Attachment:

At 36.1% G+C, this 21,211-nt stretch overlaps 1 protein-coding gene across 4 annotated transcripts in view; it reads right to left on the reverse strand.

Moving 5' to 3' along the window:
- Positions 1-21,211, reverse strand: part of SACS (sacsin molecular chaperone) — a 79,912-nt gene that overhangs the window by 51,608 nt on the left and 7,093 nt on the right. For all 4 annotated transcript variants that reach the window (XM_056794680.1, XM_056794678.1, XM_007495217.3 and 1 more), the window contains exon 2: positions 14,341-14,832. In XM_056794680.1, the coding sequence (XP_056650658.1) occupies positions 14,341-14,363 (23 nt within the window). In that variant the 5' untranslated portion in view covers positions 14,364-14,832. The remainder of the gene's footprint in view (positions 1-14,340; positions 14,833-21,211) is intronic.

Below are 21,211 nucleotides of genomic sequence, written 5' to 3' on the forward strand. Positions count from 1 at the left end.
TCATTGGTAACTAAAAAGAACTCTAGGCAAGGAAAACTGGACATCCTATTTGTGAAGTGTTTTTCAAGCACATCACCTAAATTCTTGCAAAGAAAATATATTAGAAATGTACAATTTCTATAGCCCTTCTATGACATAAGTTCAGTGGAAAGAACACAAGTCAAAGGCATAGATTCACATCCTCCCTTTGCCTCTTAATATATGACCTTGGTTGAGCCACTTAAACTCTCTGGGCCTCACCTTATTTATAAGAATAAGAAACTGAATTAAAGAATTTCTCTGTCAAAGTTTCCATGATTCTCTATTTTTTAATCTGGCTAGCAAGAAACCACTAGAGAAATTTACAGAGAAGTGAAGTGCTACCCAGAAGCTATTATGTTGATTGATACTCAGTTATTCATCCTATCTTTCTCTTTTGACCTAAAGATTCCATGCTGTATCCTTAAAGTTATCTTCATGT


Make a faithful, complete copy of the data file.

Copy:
At 36.1% G+C, this 21,211-nt stretch overlaps 1 protein-coding gene across 4 annotated transcripts in view; it reads right to left on the reverse strand.

Moving 5' to 3' along the window:
- Positions 1-21,211, reverse strand: part of SACS (sacsin molecular chaperone) — a 79,912-nt gene that overhangs the window by 51,608 nt on the left and 7,093 nt on the right. For all 4 annotated transcript variants that reach the window (XM_056794680.1, XM_056794678.1, XM_007495217.3 and 1 more), the window contains exon 2: positions 14,341-14,832. In XM_056794680.1, the coding sequence (XP_056650658.1) occupies positions 14,341-14,363 (23 nt within the window). In that variant the 5' untranslated portion in view covers positions 14,364-14,832. The remainder of the gene's footprint in view (positions 1-14,340; positions 14,833-21,211) is intronic.

Below are 21,211 nucleotides of genomic sequence, written 5' to 3' on the forward strand. Positions count from 1 at the left end.
TCATTGGTAACTAAAAAGAACTCTAGGCAAGGAAAACTGGACATCCTATTTGTGAAGTGTTTTTCAAGCACATCACCTAAATTCTTGCAAAGAAAATATATTAGAAATGTACAATTTCTATAGCCCTTCTATGACATAAGTTCAGTGGAAAGAACACAAGTCAAAGGCATAGATTCACATCCTCCCTTTGCCTCTTAATATATGACCTTGGTTGAGCCACTTAAACTCTCTGGGCCTCACCTTATTTATAAGAATAAGAAACTGAATTAAAGAATTTCTCTGTCAAAGTTTCCATGATTCTCTATTTTTTAATCTGGCTAGCAAGAAACCACTAGAGAAATTTACAGAGAAGTGAAGTGCTACCCAGAAGCTATTATGTTGATTGATACTCAGTTATTCATCCTATCTTTCTCTTTTGACCTAAAGATTCCATGCTGTATCCTTAAAGTTATCTTCATGT